At first this seems like a source of frustration, but think about it: In a world full of empty pleasures and fleeting joys, isn’t it reassuring to know that we have a God who our minds can never fully consume? We can plum the depths of our Trinitarian Lord forever and ever! He is like a bottomless wellspring, or a banquet table without end.

With that in mind, the doctrine of the Trinity is basically this: God is 3 Persons equally and fully possessive of a single divine nature. 3 Persons in 1 God. But, how can that be? 3 does not equal 1, and it’s not enough for the inquiring mind to simply “take it on faith.” There must be some way to understand this better. For me, it helps to know more about the categories involved. Notice, we are talking about “person” and “nature.” If the teaching was that God was 3 persons in 1 person, or 3 natures in 1 nature, that would be absurd. But that’s not what we’re saying. There are two different categories involved -- person and nature -- and so the interplay between them is going to be different.

Okay, but what does “person” and “nature” mean? Nature answers the question “What?”. What kind of a being am I? I am a human being. This means I have a human nature. This also means that I can only do things that are in accordance with a human nature. I can think and love and read a book ... but I can’t breathe underwater. That would be in accordance with a fish nature, and I am not a fish!

Person answers the question “Who?”. When you see an animal walking by, you don’t say, “Who is that?” because animals are not persons. “Who?” is a question that can only be answered by human beings and by God. Your personhood is also the source of what you do. That “you” inside of you, the “I” inside of me, that is my personhood. I am not the color of my skin, I am me. My human nature does not do things, I do them.

Now, we only experience nature and personhood at a 1:1 ratio. I am my own person, and I have my own unique manifestation of the human nature. This means that you can’t think with my mind, and I can’t love with your heart. But, within God, personhood and nature exist at a 3:1 ratio. If me, and you, and a third person all thought with the same mind or loved with the same heart ... that would sort of be like how the Trinity works.

When you think of it that way, then I think the Trinity begins to make a little more sense. At least, I hope it does! Note that this is only the briefest introduction. But, it is important groundwork that must be laid before one can begin a study of what God has revealed about Himself.

For more from me on the Trinity, see the following blog posts:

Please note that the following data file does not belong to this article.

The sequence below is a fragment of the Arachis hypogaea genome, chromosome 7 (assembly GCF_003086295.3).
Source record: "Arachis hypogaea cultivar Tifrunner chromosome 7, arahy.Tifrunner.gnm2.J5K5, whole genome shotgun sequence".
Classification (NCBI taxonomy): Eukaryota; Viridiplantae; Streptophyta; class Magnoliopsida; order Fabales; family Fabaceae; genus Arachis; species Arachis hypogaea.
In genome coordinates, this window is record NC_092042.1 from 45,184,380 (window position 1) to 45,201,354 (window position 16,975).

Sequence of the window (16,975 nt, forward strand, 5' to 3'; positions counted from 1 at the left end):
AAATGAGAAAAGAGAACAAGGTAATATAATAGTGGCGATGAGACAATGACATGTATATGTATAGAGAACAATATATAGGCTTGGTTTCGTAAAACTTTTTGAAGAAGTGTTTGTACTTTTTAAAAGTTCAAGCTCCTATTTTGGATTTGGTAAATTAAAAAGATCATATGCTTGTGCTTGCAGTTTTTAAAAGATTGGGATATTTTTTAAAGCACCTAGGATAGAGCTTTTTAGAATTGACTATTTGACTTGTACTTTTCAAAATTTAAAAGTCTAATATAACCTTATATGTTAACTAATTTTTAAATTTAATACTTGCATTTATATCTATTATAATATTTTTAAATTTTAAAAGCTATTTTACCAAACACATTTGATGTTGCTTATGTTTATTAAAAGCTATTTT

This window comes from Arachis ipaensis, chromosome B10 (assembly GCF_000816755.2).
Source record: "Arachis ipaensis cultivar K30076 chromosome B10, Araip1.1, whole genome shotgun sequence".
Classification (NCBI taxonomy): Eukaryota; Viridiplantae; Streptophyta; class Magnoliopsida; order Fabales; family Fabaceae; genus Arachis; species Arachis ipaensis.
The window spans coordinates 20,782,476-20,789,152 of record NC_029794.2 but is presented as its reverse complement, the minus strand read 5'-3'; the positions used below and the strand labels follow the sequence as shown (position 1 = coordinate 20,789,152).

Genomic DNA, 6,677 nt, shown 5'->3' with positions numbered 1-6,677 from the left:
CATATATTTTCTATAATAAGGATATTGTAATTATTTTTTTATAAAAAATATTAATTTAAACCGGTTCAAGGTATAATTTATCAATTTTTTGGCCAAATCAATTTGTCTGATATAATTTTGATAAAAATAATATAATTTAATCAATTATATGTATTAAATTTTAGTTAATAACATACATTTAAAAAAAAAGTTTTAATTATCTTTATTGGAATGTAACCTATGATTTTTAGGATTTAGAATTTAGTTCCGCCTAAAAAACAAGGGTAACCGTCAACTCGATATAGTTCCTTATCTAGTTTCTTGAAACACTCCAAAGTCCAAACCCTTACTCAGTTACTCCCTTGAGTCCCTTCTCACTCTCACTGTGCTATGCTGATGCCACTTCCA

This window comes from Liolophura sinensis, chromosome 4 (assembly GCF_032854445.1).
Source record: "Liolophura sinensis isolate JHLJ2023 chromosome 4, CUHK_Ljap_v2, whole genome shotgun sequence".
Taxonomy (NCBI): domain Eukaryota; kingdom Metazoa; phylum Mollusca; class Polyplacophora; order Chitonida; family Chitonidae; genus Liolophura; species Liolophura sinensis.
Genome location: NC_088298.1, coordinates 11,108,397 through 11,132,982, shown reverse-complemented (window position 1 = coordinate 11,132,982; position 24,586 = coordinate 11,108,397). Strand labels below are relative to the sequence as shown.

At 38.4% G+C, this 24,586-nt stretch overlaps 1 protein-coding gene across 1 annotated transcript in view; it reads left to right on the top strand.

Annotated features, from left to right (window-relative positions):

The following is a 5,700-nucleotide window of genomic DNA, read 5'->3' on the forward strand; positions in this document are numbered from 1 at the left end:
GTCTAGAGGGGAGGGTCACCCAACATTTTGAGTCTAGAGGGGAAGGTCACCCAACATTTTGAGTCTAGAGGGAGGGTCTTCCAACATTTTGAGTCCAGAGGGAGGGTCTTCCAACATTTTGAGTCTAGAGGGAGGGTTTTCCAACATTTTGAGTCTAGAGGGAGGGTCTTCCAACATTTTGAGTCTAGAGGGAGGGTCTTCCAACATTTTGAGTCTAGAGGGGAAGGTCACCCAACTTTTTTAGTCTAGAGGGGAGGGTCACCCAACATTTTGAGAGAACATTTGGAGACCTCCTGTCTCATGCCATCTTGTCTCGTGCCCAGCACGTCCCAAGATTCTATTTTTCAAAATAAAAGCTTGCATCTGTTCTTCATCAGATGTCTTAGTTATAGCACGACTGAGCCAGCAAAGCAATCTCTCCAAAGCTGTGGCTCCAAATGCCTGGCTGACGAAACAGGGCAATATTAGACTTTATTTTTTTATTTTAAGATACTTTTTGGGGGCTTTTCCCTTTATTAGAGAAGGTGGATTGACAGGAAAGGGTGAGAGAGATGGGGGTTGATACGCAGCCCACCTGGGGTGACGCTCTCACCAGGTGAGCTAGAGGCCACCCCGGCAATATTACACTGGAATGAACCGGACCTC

I also highly suggest F. J. Sheed's explanations of the Trinity. He was a master of granting the average layman access to the great mysteries of the faith, and I must admit that I have borrowed much of my approach to the Trinity from him. See the following works, which are available online:
Finally, I must recommend these videos from Bishop Robert Barron. He too is a master at making the mysteries of our faith more accessible, while still remaining faithful to them

Pax Christi,

Sunday, May 15, 2016

The Significance of Pentecost

Most people only know Pentecost as a Christian holiday, one that commemorates the day when the Holy Spirit fell on the apostles and disciples of Christ as they gathered in the Upper Room after the Ascension. While the apostles and disciples remained in Jerusalem out of obedience to Christ (cf. Acts 1:4-5), Scripture tells us that Jews from many different nations were also present in Jerusalem (cf. Acts 2:5, 9-11). They were present for a different reason: The Jewish Feast of Pentecost.

Pentecost is originally a Jewish holiday. Along with Passover and Tabernacles, it is one of the three Great Feasts of the Jewish calendar. The word “Pentecost” comes from the Greek word which means “fiftieth.” The feast takes this name because it occurs fifty days after the second day of the Passover.

To the Jewish people, Pentecost has historical and agricultural significance. Historically, Pentecost commemorates the giving of the Torah to Moses on Mt. Sinai. Since God accommodated his Law to an agricultural people, it enjoins upon the Jews various grain offerings. So, agriculturally, Pentecost also commemorates the time when the first fruits of the wheat harvest were harvested and brought to the temple in the form of two cakes of leavened bread (cf. Lev 23:17).

As Christians, we may ask ourselves what significance there is to the fact that Jesus decided to pour out His Holy Spirit upon the Church on this Jewish Feast. I think there are many instances in which the Christian celebration of Pentecost proves to be a sort of fulfillment of the Jewish Feast.

The Jewish Feast celebrates the beginning of the wheat harvest by offering the first of the harvested wheat to the Lord. In the Christian Feast, we celebrate the beginning of the Christian Church, when Jesus harvested 3000 souls who were cut to the heart by Peter’s teaching and were baptized. Jesus Christ Himself is the first fruit (“of those who have fallen asleep,” cf. 1 Cor 15:20), and we too are a kind of first fruits by the grace He has given us (cf. Jas 1:18). Finally, the Spirit that the Church received on that day guides us into all truth and knowledge of God’s Will in a way that far surpasses what was given in the Torah.

So, in many ways, the Jewish feast of Pentecost was the perfect day to set in motion the Church that God had in mind from the very beginning.

For more information about the Jewish Feast of Pentecost, see the following resources:Dr. Bergsma's three posts on the readings for Pentecost are also excellent:Pax Christi,